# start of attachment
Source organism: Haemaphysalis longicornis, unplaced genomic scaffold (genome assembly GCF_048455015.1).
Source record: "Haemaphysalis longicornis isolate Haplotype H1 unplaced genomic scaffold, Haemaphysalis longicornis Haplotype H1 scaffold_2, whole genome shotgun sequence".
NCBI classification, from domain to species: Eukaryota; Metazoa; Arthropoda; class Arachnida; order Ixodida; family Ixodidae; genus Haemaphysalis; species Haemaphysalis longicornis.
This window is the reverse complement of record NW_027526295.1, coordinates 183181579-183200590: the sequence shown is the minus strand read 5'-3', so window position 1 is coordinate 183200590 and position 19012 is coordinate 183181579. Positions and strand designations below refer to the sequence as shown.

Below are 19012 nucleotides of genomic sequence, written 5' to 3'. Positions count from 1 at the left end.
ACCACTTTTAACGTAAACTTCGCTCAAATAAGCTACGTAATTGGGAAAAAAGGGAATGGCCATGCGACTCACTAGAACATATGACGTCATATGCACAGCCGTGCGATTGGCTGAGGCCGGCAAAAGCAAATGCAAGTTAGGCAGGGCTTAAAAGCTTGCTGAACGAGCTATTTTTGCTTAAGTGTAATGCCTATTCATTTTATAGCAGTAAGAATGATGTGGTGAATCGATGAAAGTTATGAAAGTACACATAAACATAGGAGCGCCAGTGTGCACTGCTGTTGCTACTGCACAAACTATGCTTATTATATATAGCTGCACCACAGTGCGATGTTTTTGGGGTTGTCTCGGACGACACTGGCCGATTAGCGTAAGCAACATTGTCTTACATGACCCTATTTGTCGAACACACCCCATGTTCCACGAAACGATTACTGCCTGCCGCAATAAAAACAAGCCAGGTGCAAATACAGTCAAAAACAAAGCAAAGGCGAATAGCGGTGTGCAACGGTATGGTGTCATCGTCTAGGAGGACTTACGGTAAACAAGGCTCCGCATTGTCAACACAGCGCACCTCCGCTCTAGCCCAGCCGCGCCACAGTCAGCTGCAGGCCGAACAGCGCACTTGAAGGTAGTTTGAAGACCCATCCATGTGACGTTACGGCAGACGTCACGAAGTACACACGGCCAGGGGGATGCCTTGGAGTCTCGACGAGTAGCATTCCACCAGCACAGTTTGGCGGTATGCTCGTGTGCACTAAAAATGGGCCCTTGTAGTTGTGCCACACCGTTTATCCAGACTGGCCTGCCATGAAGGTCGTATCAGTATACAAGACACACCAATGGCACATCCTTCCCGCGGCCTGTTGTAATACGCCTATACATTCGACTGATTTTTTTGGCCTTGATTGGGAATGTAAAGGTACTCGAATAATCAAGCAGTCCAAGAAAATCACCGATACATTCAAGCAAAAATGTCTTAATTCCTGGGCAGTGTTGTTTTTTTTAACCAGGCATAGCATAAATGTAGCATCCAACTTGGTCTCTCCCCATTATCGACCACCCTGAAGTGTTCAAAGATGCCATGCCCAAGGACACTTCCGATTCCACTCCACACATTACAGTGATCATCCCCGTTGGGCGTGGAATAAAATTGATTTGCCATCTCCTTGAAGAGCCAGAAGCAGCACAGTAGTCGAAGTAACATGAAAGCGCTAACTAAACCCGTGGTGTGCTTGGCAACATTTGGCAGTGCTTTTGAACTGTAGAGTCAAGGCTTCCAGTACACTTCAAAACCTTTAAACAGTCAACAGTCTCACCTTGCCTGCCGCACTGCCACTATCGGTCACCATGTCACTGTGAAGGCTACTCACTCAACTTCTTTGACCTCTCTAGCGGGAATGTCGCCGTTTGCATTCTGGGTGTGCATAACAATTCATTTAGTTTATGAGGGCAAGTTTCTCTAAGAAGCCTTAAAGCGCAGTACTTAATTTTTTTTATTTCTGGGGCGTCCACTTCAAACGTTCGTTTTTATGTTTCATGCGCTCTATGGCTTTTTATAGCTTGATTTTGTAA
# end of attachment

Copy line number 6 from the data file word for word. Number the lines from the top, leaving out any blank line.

ACCACTTTTAACGTAAACTTCGCTCAAATAAGCTACGTAATTGGGAAAAAAGGGAATGGCCATGCGACTCACTAGAACATATGACGTCATATGCACAGCCGTGCGATTGGCTGAGGCCGGCAAAAGCAAATGCAAGTTAGGCAGGGCTTAAAAGCTTGCTGAACGAGCTATTTTTGCTTAAGTGTAATGCCTATTCATTTTATAGCAGTAAGAATGATGTGGTGAATCGATGAAAGTTATGAAAGTACACATAAACATAGGAGCGCCAGTGTGCACTGCTGTTGCTACTGCACAAACTATGCTTATTATATATAGCTGCACCACAGTGCGATGTTTTTGGGGTTGTCTCGGACGACACTGGCCGATTAGCGTAAGCAACATTGTCTTACATGACCCTATTTGTCGAACACACCCCATGTTCCACGAAACGATTACTGCCTGCCGCAATAAAAACAAGCCAGGTGCAAATACAGTCAAAAACAAAGCAAAGGCGAATAGCGGTGTGCAACGGTATGGTGTCATCGTCTAGGAGGACTTACGGTAAACAAGGCTCCGCATTGTCAACACAGCGCACCTCCGCTCTAGCCCAGCCGCGCCACAGTCAGCTGCAGGCCGAACAGCGCACTTGAAGGTAGTTTGAAGACCCATCCATGTGACGTTACGGCAGACGTCACGAAGTACACACGGCCAGGGGGATGCCTTGGAGTCTCGACGAGTAGCATTCCACCAGCACAGTTTGGCGGTATGCTCGTGTGCACTAAAAATGGGCCCTTGTAGTTGTGCCACACCGTTTATCCAGACTGGCCTGCCATGAAGGTCGTATCAGTATACAAGACACACCAATGGCACATCCTTCCCGCGGCCTGTTGTAATACGCCTATACATTCGACTGATTTTTTTGGCCTTGATTGGGAATGTAAAGGTACTCGAATAATCAAGCAGTCCAAGAAAATCACCGATACATTCAAGCAAAAATGTCTTAATTCCTGGGCAGTGTTGTTTTTTTTAACCAGGCATAGCATAAATGTAGCATCCAACTTGGTCTCTCCCCATTATCGACCACCCTGAAGTGTTCAAAGATGCCATGCCCAAGGACACTTCCGATTCCACTCCACACATTACAGTGATCATCCCCGTTGGGCGTGGAATAAAATTGATTTGCCATCTCCTTGAAGAGCCAGAAGCAGCACAGTAGTCGAAGTAACATGAAAGCGCTAACTAAACCCGTGGTGTGCTTGGCAACATTTGGCAGTGCTTTTGAACTGTAGAGTCAAGGCTTCCAGTACACTTCAAAACCTTTAAACAGTCAACAGTCTCACCTTGCCTGCCGCACTGCCACTATCGGTCACCATGTCACTGTGAAGGCTACTCACTCAACTTCTTTGACCTCTCTAGCGGGAATGTCGCCGTTTGCATTCTGGGTGTGCATAACAATTCATTTAGTTTATGAGGGCAAGTTTCTCTAAGAAGCCTTAAAGCGCAGTACTTAATTTTTTTTATTTCTGGGGCGTCCACTTCAAACGTTCGTTTTTATGTTTCATGCGCTCTATGGCTTTTTATAGCTTGATTTTGTAA